Funding of the arts and heritage

Written evidence submitted by Northern Rock Foundation (arts 149)


· Northern Rock Foundation has funded Arts & Culture organisations in the North East and Cumbria since 1997.

· Northern Rock Foundation made a significant contribution to the arts and heritage sector in the North East and Cumbria over 12 years but most often as a funding partner, not as a sole funder.

· Northern Rock Foundation grants have often been part of a larger package of funding that has included substantial public funding.

· Northern Rock Foundation is currently concentrating its grants on tackling the effects of poverty and disadvantage on vulnerable people and therefore now only provides funding for arts and heritage organisations where they can show an impact on these priorities.

Full Submission

1. This submission is on behalf of the Northern Rock Foundation, an independent charity which aims to tackle disadvantage and improve the quality of life in the North East and Cumbria. The submission concentrates on the work of the Foundation in funding the arts and heritage, as an example of the role charitable foundations can play.

2. Northern Rock Foundation was established in 1997. Up to December 2009 the Foundation had provided approximately £36 million of funding to arts and culture organisations in the North East and Cumbria. This included grants of approximately £12 million for new or redeveloped cultural facilities including The Sage Gateshead, the Great North Museum: Hancock, the National Glass Centre in Sunderland and Bowes Museum in County Durham, opening up new arts and cultural opportunities for everyone, especially young people. Funding from Northern Rock Foundation for these major projects was part of a package that included significant funds from government sources including Local Authorities and the regional development agency. Northern Rock Foundation also provided approximately £24 million over this period for the delivery of culture and heritage projects, including supporting a broad range of high quality local organisations using the arts and culture to engage vulnerable people in the geographic area the Foundation covers. Examples of grants for community focussed arts support include Helix Arts’ work to engage young offenders, Streetwise Opera’s groundbreaking work with homeless people and Tin Arts’ dance project working with creative people with learning disabilities.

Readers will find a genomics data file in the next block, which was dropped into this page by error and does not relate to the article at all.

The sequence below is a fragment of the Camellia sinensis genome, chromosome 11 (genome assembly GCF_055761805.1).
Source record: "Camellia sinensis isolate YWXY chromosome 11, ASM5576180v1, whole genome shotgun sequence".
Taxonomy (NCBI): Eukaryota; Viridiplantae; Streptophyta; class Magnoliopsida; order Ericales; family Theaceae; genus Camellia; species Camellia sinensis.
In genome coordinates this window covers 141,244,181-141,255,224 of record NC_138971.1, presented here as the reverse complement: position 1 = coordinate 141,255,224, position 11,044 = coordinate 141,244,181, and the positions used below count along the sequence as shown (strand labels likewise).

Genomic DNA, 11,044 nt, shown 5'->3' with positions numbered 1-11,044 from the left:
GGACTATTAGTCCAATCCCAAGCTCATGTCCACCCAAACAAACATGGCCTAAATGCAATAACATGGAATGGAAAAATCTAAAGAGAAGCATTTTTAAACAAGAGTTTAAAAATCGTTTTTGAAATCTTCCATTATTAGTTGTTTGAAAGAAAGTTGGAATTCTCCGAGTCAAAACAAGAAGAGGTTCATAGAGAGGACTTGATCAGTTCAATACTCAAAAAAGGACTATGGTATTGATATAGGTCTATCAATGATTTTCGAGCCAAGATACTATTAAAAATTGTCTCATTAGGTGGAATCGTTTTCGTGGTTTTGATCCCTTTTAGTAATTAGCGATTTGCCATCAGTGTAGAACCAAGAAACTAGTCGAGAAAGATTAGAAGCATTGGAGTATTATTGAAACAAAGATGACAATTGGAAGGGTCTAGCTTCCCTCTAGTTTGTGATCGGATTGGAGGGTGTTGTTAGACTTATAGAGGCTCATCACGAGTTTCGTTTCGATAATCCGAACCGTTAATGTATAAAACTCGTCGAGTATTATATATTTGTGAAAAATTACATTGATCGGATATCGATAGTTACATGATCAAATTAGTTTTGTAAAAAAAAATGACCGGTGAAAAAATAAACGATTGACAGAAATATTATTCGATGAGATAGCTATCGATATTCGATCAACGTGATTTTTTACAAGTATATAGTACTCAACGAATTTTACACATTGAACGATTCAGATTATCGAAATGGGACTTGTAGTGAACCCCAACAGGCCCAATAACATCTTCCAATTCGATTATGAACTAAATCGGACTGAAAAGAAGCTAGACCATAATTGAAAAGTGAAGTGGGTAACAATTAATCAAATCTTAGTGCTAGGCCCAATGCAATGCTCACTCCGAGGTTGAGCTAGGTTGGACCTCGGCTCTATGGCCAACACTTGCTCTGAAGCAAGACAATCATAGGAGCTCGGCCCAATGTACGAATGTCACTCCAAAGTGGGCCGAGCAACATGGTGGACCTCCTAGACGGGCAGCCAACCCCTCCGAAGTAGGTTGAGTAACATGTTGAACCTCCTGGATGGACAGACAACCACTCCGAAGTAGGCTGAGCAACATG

3. Northern Rock Foundation made a significant contribution to the arts and heritage sector over 12 years but most often as a partner, not as a sole funder. In many cases the Foundation was an early funder, providing the basis to lever in other funding, and Foundation grants were often offered in the expectation that other funders would also contribute. The Foundation’s funds were also often offered to support those parts of a project that were not suitable or attractive to other funders such as artists’ fees. The Foundation’s grants were therefore usually one amongst a number of other funders including significant contributions from public sector sources for example lottery funding , local authority funding , regional development agency funding or Arts Council revenue funding. Recent research commissioned by the Foundation from the University of Southampton, working with the National Council for Voluntary Organisations, shows that, even with smaller projects, philanthropic funding is frequently part of a package of funding from a range of sources.

4. The Foundation operated specific grant programmes supporting arts and heritage for seven years, 2003 – 2009. In 2009, in response to the impact of the recession in the North East and Cumbria the Foundation’s Trustees carried out a review of grant priorities and made the decision to close the Culture and Heritage programme in December 2009. Northern Rock Foundation’s work is currently concentrated on combating the effects of deprivation and poverty on vulnerable people. The Foundation continues to support arts and culture projects, that can address these issues directly, through its other grant programmes but on a much smaller scale than previously.

September 2010